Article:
|Fertilizers and biocides||Pesticide||bottle||2.0||2500.0||5000.0||100.0|
|Fertilizers and biocides||DAP||bottle||2.0||25000.0||50000.0||100.0|
|Fertilizers and biocides||Cali||kg||50.0||2400.0||120000.0||100.0|
|Fertilizers and biocides||UREA||kg||50.0||1800.0||90000.0||100.0|
|Fertilizers and biocides||Cow manure||bag||1.0||25000.0||25000.0||100.0|
|Construction material||Black string for building pole support||kg||5.0||47000.0||235000.0||100.0|
|Construction material||Irrigation pipes||pieces||2.5||90000.0||225000.0||100.0|
|Other||Create rows by hilling up soil||person-day||2.0||25000.0||50000.0||100.0|
|Total costs for establishment of the Technology||1259250.0|
4.6 Maintenance/ recurrent activities
|Activity||Type of measure||Timing/ frequency|
|1.||Watering in the morning and evening||Management||2 times per day, 2-3 minutes per time|
|2.||Cutting the grass or branches of plant (3-4 braches)||Management||every 14 days per time during the growing period|
|3.||Spraying the pesticide if needed||Management||when damaged by insects|
|4.||Fixing the irrigaton pipes||Management||once per growing season|
|5.||Installing poles support for the melon||Structural||once per growing season|
4.7 Costs and inputs needed for maintenance/ recurrent activities (per year)
|Specify input||Unit||Quantity||Costs per Unit||Total costs per input||% of costs borne by land users|
|Labour||Thinning the branches||Person-day||1.0||25000.0||25000.0||100.0|
|Labour||Fixing the irrigation pipes||Person-day||1.0||20000.0||20000.0||100.0|
|Equipment||Black strings for pole support||kg||7.0||4700.0||32900.0||100.0|
|Total costs for maintenance of the Technology||115500.0|
4.8 Most important factors affecting the costs
Describe the most determinate factors affecting the costs:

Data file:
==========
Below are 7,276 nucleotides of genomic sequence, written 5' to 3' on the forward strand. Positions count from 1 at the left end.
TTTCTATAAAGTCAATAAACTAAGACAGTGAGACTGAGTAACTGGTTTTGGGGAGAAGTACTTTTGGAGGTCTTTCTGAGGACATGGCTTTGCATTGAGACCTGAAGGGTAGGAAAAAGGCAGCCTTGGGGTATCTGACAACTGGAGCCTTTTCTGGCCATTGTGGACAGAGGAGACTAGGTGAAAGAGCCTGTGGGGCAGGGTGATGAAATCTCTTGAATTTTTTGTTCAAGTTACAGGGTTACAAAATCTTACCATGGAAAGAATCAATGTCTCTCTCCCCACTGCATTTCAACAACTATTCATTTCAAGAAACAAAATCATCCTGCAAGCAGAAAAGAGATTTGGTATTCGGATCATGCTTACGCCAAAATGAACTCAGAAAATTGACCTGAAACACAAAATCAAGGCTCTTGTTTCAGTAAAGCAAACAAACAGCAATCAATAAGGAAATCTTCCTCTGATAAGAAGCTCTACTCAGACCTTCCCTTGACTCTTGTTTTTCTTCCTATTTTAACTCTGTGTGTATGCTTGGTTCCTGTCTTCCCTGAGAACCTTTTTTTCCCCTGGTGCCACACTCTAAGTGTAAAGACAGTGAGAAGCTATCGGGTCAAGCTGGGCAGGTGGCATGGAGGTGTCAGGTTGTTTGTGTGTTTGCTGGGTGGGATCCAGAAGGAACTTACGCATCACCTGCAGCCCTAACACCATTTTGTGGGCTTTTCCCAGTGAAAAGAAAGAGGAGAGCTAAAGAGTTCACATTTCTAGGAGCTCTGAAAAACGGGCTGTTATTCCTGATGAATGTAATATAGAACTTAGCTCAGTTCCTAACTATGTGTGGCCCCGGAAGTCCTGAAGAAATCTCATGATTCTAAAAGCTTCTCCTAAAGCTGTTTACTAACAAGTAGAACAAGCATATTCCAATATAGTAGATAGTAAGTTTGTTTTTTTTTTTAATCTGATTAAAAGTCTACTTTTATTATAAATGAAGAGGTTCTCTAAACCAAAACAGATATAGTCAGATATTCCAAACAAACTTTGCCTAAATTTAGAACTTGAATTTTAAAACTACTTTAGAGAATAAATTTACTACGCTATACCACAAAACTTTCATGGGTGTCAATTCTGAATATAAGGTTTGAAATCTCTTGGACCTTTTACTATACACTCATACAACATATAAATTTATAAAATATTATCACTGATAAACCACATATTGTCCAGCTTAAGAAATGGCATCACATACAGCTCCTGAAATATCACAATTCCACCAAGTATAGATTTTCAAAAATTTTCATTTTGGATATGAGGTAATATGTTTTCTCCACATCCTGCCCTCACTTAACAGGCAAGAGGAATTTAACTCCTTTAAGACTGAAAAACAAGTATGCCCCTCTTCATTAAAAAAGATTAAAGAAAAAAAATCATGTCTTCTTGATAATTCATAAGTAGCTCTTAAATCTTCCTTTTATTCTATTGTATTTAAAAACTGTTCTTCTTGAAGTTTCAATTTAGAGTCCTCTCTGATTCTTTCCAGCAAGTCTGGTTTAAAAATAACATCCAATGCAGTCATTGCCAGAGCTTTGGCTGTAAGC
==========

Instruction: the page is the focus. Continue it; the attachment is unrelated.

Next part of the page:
• Fixing the irrigation pipes is 20000 Riel for repair service per time.
• Buying the black string for building pole support, which is 37600 Riel per time.
5. Natural and human environment
- < 250 mm
- 251-500 mm
- 501-750 mm
- 751-1,000 mm
- 1,001-1,500 mm
- 1,501-2,000 mm
- 2,001-3,000 mm
- 3,001-4,000 mm
- > 4,000 mm
Specifications/ comments on rainfall:
In 2015, the annual rainfall was 1225.7
In 2014, the annual rainfall was 1128.1
In 2013, the annual rainfall was 1316
Indicate the name of the reference meteorological station considered:
Ministry of Water Resources and Meteorology (2015)
Slopes on average:
- flat (0-2%)
- gentle (3-5%)
- moderate (6-10%)
- rolling (11-15%)
- hilly (16-30%)
- steep (31-60%)
- very steep (>60%)
- mountain slopes
- hill slopes
- valley floors
- 0-100 m a.s.l.
- 101-500 m a.s.l.
- 501-1,000 m a.s.l.
- 1,001-1,500 m a.s.l.
- 1,501-2,000 m a.s.l.
- 2,001-2,500 m a.s.l.
- 2,501-3,000 m a.s.l.
- 3,001-4,000 m a.s.l.
- > 4,000 m a.s.l.
Indicate if the Technology is specifically applied in:
- not relevant
Soil depth on average:
- very shallow (0-20 cm)
- shallow (21-50 cm)
- moderately deep (51-80 cm)
- deep (81-120 cm)
- very deep (> 120 cm)
Soil texture (topsoil):
- fine/ heavy (clay)
Soil texture (> 20 cm below surface):
- medium (loamy, silty)
Topsoil organic matter:
- high (>3%)
5.4 Water availability and quality
Ground water table:
< 5 m
Availability of surface water:
Water quality (untreated):
for agricultural use only (irrigation)
Is water salinity a problem?
Is flooding of the area occurring?
5.6 Characteristics of land users applying the Technology
Sedentary or nomadic:
Market orientation of production system:
- commercial/ market
- 10-50% of all income
Relative level of wealth:
Individuals or groups:
- individual/ household
Level of mechanization:
- mechanized/ motorized
Age of land users:
5.7 Average area of land owned or leased by land users applying the Technology
- < 0.5 ha
- 0.5-1 ha
- 1-2 ha
- 2-5 ha
- 5-15 ha
- 15-50 ha
- 50-100 ha
- 100-500 ha
- 500-1,000 ha
- 1,000-10,000 ha
- > 10,000 ha
Is this considered small-, medium- or large-scale (referring to local context)?
5.8 Land ownership, land use rights, and water use rights
- individual, titled
Land use rights:
Water use rights:
- communal (organized)
5.9 Access to services and infrastructure
employment (e.g. off-farm):
roads and transport:
drinking water and sanitation:
6. Impacts and concluding statements
6.1 On-site impacts the Technology has shown
The farmer used the coconut leaves mulch keeps good soil moisture and increase soil nutrient, thus increasing the crop production.
Income and costs
expenses on agricultural inputs
Farmer used raw material (coconut leaves) around her home that does not require any cost.
This technology improves soil moisture and soil nutrient, with less expense on the inputs as the coconut leaves are available around the house, thus the farm income increases.